fiveandspice December 15, 2010
"If God had wanted dinner rolls to be loaded with sugar, he would have called them "dessert." Love, love, love it! These are beautiful! I love this style of shaping bread - for some reason I find cutting bread dough with shears super fun. Can't wait to try your recipe!
Thanks, fiveandspice. You're so right. Scissors are such a great, under-appreciated toy in the kitchen. Hope you do try these. ;o)
gingerroot December 15, 2010
Wow, AJ, these are gorgeous!!
lapadia December 14, 2010
Thanks for sharing your lovely recipe!!
My pleasure. Thank you so much. Photos showing some of the earlier stages, including the ridiculously easy technique for "shaping" the rolls, to be posted before the week is out. ;o)
thirschfeld December 14, 2010
another beautiful entry. Love epi rolls, what is next chapeau rolls?
Alas, I've never made chapeaux, and would like to some day, but it's highly unlikely that any will be made this week, what with the other demands competing for my time these days (and nights, and early mornings). Thank you though for your very kind words. I do hope to get up some other photos of the "before" stages. That will be my reward if I finish the night's drafting, and get the candied orange peel project finished, before I run out of energy. ;o)
drbabs December 14, 2010
Really lovely, AJ. And about butter and sugar, my sentiments exactly. You're so inspiring.
AntoninDevourChoc December 14, 2010
Thank you so much. And you inspire me, too, more than you'll ever know. ;o)
Oopps. When I logged in, it auto-filled my son's ID, which is close to mine, as he set up his profile on my laptop when we were traveling last year. I wasn't paying attention . . . things are so crazy these days. Sorry about that. The comment was mine. ;o)
These look really lovely!
Thanks so much. They're much easier to make than they look. I started making them because my baguettes were too long for my round pizza stones, and I haven't had time to get decent rectangular tiles. I love the wreath, though, because the rolls look like leaves, which are one of my favorite, all-time design motifs. Funny how these things happen . . . . .;o)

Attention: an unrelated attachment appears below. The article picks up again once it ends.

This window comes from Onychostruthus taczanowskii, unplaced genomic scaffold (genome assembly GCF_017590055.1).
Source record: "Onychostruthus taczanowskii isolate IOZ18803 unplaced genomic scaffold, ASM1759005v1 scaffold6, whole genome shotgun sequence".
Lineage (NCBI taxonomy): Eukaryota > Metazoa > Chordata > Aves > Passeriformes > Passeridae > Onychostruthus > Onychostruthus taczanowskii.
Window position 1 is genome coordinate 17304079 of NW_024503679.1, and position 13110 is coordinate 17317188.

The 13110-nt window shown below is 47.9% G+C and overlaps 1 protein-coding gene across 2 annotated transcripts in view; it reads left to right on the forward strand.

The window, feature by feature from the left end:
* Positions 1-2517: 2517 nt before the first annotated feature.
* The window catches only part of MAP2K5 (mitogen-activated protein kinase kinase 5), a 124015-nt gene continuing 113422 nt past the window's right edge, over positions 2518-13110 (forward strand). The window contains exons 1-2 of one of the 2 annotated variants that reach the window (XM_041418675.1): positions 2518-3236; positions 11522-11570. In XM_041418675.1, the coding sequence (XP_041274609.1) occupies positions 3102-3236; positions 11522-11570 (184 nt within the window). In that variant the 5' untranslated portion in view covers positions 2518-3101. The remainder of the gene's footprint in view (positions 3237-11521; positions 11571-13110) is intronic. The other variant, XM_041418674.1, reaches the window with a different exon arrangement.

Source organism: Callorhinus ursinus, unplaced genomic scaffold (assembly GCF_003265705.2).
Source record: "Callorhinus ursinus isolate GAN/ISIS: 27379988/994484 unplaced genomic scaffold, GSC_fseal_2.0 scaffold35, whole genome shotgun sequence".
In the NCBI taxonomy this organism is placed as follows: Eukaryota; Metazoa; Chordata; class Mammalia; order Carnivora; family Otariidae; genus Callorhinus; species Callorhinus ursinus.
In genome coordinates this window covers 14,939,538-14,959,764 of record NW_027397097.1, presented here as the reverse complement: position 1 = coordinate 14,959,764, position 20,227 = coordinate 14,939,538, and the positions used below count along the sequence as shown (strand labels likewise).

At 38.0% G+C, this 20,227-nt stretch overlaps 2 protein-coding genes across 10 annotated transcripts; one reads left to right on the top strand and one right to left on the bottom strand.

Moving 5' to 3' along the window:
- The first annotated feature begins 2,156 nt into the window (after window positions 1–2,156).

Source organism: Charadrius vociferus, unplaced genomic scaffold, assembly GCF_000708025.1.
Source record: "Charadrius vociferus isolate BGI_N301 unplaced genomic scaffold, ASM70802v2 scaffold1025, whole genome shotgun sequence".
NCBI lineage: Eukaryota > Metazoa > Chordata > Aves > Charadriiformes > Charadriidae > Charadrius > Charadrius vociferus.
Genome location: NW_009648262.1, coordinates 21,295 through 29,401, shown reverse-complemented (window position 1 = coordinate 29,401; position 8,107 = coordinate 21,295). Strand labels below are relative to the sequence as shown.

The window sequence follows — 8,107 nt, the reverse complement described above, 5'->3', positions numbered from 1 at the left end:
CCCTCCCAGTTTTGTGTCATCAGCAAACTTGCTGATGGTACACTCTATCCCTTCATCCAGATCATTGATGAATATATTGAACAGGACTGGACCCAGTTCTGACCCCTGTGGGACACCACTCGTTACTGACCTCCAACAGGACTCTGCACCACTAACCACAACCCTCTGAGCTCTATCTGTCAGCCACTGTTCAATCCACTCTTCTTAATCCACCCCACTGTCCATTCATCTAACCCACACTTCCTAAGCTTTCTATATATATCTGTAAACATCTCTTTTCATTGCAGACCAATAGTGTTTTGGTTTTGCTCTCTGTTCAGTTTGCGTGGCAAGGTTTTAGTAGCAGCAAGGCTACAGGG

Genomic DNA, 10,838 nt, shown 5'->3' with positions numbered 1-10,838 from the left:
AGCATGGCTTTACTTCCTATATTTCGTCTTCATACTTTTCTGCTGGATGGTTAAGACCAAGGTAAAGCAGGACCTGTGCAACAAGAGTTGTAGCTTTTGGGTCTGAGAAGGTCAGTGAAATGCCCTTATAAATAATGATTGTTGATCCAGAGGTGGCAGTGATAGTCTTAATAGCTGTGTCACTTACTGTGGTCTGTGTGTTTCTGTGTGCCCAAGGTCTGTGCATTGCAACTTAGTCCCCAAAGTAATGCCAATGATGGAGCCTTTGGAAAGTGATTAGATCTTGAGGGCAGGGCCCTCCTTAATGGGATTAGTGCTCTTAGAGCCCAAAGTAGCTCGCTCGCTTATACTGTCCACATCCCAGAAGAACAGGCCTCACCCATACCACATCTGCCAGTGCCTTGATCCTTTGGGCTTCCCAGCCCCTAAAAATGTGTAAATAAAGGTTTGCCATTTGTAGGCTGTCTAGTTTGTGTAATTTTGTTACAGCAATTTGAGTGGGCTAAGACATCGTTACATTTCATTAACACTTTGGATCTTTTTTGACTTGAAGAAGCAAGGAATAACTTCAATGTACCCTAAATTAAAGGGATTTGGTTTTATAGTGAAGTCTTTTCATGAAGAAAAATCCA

aargersi December 14, 2010
Gorgeous - you really need to teach a bread class! To me, at the very least. I read step 10: Put the fat bastards on your floured tea towel - hahahahaha!!!
Hey, get yourself up here and I'll teach you, any time. I mean that. It's so easy, anyway. I'll be posting some photos late tonight or late some other night this week, after work, with more instructions describing how to do it. But the invitation for a private lesson in the beautiful Bay Area is open, with a few days' prior notice. Hey, we could make jam, too!! ;o)
monkeymom December 14, 2010
Gorgeous! So in awe of you.
Thank you, but please, it's so easy. Really. I wish people weren't afraid of yeast dough. It's just not that hard. ;o)
I hear you on the yeast, but the burn on my hand wants to know more!! Thanks!!
Well, I always have at least one burn that's fairly fresh, so who am I to say this, but I have become extra careful lately to use gloves when using my oven at the very high temperatures necessary for pizza, breads like this, etc. I need to find some that are practically elbow length, for days when I'm not wearing my jacket. ;o)
mrslarkin December 14, 2010
Wow! A showstopper!
Thanks! Well, most of your guests will not have been served rolls like this in someone's house recently -- that's probably true. If you can make the rolls you posted, you can easily make these. They actually take less time than regular rolls because you're not shaping each one, pulling the top down to create surface tension, etc. Just snip, snip, snip!! I'll post photos late tonight. Or some other night, late. ;o)